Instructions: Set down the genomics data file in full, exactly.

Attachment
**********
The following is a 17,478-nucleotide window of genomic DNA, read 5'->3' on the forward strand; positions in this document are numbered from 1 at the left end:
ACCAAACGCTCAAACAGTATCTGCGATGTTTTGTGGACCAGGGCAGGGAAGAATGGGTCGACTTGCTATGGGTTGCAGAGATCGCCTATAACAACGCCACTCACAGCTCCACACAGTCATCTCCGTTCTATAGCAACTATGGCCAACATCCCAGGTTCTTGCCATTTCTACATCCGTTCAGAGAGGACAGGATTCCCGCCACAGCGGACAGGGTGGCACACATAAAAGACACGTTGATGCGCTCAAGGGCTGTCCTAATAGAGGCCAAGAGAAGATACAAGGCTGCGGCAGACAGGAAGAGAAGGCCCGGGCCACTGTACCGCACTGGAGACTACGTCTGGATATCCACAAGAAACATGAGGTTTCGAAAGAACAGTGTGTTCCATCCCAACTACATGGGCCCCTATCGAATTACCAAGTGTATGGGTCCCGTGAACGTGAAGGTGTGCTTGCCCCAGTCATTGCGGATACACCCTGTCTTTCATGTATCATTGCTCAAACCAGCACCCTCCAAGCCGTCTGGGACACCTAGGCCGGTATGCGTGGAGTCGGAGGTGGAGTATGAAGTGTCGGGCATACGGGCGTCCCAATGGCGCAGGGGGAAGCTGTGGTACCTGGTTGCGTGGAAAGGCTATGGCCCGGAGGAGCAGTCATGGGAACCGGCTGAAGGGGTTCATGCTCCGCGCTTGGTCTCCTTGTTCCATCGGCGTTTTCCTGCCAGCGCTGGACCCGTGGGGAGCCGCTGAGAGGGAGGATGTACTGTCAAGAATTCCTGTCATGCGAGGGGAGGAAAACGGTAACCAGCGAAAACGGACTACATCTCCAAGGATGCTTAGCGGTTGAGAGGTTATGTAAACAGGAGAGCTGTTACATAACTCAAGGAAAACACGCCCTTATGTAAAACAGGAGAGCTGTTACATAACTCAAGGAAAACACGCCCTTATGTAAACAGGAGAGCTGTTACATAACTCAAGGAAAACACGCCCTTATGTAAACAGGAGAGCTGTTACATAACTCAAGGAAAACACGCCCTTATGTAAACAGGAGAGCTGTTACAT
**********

The following is a 17,478-nucleotide window of genomic DNA, read 5'->3' on the forward strand; positions in this document are numbered from 1 at the left end:
ACCAAACGCTCAAACAGTATCTGCGATGTTTTGTGGACCAGGGCAGGGAAGAATGGGTCGACTTGCTATGGGTTGCAGAGATCGCCTATAACAACGCCACTCACAGCTCCACACAGTCATCTCCGTTCTATAGCAACTATGGCCAACATCCCAGGTTCTTGCCATTTCTACATCCGTTCAGAGAGGACAGGATTCCCGCCACAGCGGACAGGGTGGCACACATAAAAGACACGTTGATGCGCTCAAGGGCTGTCCTAATAGAGGCCAAGAGAAGATACAAGGCTGCGGCAGACAGGAAGAGAAGGCCCGGGCCACTGTACCGCACTGGAGACTACGTCTGGATATCCACAAGAAACATGAGGTTTCGAAAGAACAGTGTGTTCCATCCCAACTACATGGGCCCCTATCGAATTACCAAGTGTATGGGTCCCGTGAACGTGAAGGTGTGCTTGCCCCAGTCATTGCGGATACACCCTGTCTTTCATGTATCATTGCTCAAACCAGCACCCTCCAAGCCGTCTGGGACACCTAGGCCGGTATGCGTGGAGTCGGAGGTGGAGTATGAAGTGTCGGGCATACGGGCGTCCCAATGGCGCAGGGGGAAGCTGTGGTACCTGGTTGCGTGGAAAGGCTATGGCCCGGAGGAGCAGTCATGGGAACCGGCTGAAGGGGTTCATGCTCCGCGCTTGGTCTCCTTGTTCCATCGGCGTTTTCCTGCCAGCGCTGGACCCGTGGGGAGCCGCTGAGAGGGAGGATGTACTGTCAAGAATTCCTGTCATGCGAGGGGAGGAAAACGGTAACCAGCGAAAACGGACTACATCTCCAAGGATGCTTAGCGGTTGAGAGGTTATGTAAACAGGAGAGCTGTTACATAACTCAAGGAAAACACGCCCTTATGTAAAACAGGAGAGCTGTTACATAACTCAAGGAAAACACGCCCTTATGTAAACAGGAGAGCTGTTACATAACTCAAGGAAAACACGCCCTTATGTAAACAGGAGAGCTGTTACATAACTCAAGGAAAACACGCCCTTATGTAAACAGGAGAGCTGTTACAT